OTTAWA (Reuters) - CNOOC Ltd still needs to reach agreement on critical issues with the Canadian government related to its $15.1 billion bid for oil firm Nexen in order to win approval of the deal, a source familiar with the negotiations said on Tuesday.
Differences center on commercial aspects of the deal, notably commitments on employment and capital expenditure, said the source, who declined to be identified due to the sensitivity of the issue. “There do remain important issues outstanding,” the source said, adding that talks were continuing.
The government is set to rule by December 10 on whether to approve the takeover, which is one of two pending offers for domestic companies by Asian state-owned enterprises.
The source close to the Nexen talks said negotiations were proceeding with an eye to coming to a conclusion by the notional December 10 deadline, and there was no sign of an impasse.
Separately on Tuesday, Petronas PETR.UL, the Malaysian state-owned company that is seeking approval for its bid for Progress Energy Corp (PRQ.TO), said it had again extended the closing date of its offer, to December 30 from November 30. Canada had rejected Petronas’s initial takeover attempt, ruling that the deal would not bring a net benefit to Canada.
A Petronas source said last week that the Malaysian state oil company had submitted a modified bid.
The Canadian government has promised to clarify its rules on foreign investment as it announces its decisions on the two takeovers.
The CNOOC takeover has been controversial in Canada, where the Conservative government is trying both to satisfy its own demand for more foreign investment and a diversified export market for Canadian energy products, as well as appeasing back-benchers wary of deal-making with China.
The source close to the Nexen talks said discussions between Canada’s industry department and CNOOC have centered largely on requests from Alberta Premier Alison Redford, who sought commitments on capital expenditure, employment and increased Canadian participation in Nexen that went beyond what CNOOC had promised.
“The Alberta intervention was a constructive one and one that had a basis for discussion,” the source said.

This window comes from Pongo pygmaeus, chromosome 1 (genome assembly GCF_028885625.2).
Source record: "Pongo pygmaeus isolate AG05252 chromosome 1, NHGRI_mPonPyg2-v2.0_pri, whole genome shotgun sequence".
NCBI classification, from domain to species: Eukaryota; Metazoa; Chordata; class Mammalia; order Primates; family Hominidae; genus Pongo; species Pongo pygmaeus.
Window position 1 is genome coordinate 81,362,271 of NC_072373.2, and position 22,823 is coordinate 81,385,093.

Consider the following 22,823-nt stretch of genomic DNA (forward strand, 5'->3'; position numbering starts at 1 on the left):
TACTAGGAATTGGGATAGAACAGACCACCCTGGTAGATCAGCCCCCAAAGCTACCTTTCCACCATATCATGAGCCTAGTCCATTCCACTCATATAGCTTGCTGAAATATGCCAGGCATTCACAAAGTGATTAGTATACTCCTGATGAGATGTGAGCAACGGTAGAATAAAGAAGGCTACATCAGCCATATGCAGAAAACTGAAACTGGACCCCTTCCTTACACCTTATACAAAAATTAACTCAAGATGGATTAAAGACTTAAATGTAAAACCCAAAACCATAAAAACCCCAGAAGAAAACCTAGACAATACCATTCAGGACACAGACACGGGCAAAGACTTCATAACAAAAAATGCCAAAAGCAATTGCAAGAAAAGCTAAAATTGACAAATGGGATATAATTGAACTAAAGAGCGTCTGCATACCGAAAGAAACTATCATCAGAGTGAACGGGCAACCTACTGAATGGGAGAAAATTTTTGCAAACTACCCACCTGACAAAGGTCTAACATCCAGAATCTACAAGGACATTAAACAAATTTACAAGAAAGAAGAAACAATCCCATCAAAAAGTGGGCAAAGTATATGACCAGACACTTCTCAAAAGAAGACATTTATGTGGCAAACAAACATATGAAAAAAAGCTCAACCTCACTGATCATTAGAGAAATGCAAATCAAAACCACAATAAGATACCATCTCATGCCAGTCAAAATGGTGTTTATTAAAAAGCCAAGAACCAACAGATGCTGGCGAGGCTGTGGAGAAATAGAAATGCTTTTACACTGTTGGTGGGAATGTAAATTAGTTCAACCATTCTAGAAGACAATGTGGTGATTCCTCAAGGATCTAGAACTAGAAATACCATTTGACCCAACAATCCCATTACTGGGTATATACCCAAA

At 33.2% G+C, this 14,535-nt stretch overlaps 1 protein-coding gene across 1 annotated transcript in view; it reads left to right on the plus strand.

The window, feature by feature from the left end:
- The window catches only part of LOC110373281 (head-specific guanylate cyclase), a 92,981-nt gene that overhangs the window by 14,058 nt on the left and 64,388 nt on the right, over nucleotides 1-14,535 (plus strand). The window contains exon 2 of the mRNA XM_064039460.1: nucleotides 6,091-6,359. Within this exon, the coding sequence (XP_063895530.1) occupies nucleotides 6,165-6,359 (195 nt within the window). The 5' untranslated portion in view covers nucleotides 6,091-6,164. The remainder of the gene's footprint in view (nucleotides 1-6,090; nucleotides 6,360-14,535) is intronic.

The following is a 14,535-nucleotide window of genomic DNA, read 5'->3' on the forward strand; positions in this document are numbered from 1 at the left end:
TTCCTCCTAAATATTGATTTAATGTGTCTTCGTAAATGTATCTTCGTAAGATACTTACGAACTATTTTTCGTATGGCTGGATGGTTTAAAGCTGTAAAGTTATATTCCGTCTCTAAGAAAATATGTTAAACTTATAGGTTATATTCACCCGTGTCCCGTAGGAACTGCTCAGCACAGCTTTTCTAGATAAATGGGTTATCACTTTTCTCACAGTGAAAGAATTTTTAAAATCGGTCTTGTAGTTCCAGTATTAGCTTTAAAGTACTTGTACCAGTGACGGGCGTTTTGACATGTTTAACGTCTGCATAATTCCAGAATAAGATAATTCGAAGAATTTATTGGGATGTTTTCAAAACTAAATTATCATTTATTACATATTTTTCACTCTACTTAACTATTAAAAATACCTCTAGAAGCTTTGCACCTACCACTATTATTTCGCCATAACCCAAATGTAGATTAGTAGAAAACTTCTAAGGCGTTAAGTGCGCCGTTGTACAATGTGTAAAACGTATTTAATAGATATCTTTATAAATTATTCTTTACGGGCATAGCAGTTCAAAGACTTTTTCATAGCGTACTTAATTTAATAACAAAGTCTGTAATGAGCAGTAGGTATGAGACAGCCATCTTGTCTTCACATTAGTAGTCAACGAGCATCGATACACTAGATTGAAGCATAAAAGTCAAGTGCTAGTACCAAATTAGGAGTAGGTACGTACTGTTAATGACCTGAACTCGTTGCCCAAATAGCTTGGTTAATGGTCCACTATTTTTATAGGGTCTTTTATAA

“Industry Canada will always push you on commercial undertakings, and this is no exception,” the source added.
Alberta is Canada’s largest oil-producing region and where Nexen is headquartered.
Sources say that Ottawa typically presses companies to improve their offer rather than setting a simple numerical formula that CNOOC must meet.
The Globe and Mail said on Tuesday that Canada wanted CNOOC to make “an unprecedented level of promises on investment and employment that would erode the commercial viability of the transaction.”
Bloomberg on Monday night had reported that CNOOC had accepted management and employment conditions needed for Canada to approve the deal. Bloomberg later reported that negotiations were still pending on matters related to CNOOC’s status as a state-owned enterprise and on the extent of capital spending requirements, an idea that raised eyebrows among analysts.
Morningstar analyst Robert Bellinski questioned how CNOOC could guarantee capital expenditures, as spending in the oil industry is tied to commodity prices and the availability and timing of projects.
“If oil goes down to $50 a barrel, are they stuck spending a couple of billion dollars? I would never agree to that,” he said.
“Maybe they build in some kind of mechanism, like, ‘If oil is this, we’ll spend that.’ But just off the cuff, employment guarantees and capex — it’s been speculated ever since the deal was announced and especially after the Progress Energy bid first got declined.”
Earlier this month, CNOOC Chairman Wang Yilin said he was confident of winning regulatory approval from Canada this year.
A CNOOC spokeswoman in Beijing declined to comment on the original Bloomberg report, but said the company’s promise still stood to retain all of Nexen’s management team and employees.
Nexen shares fell on Tuesday, sliding to C$25.13 by 11:30 a.m. EST (1606 GMT), from C$25.33. New York shares NXY.N were at $25.21, below the $27.50 bid price.
In the political arena, the New Democrats, the biggest opposition party, opposes the takeover. But Justin Trudeau, the front-runner in a race to lead the third-placed Liberal Party, said on Tuesday the proposal was a “good deal” for Canada.
“It is in Canada’s interest to broaden and deepen our relationship with the world’s second-largest economy,” Trudeau, son of former Liberal prime minister Pierre Trudeau, said in an editorial in the Postmedia group of newspapers.
“Chinese ownership of 3 percent of oil sands leases hardly constitutes a national security issue.”
Additional reporting by Denny Thomas in Hong Kong, Janet Guttsman in Toronto, Charlie Zhu in Beijing and Jeffrey Jones in Calgary; Editing by Grant McCool and Leslie Adler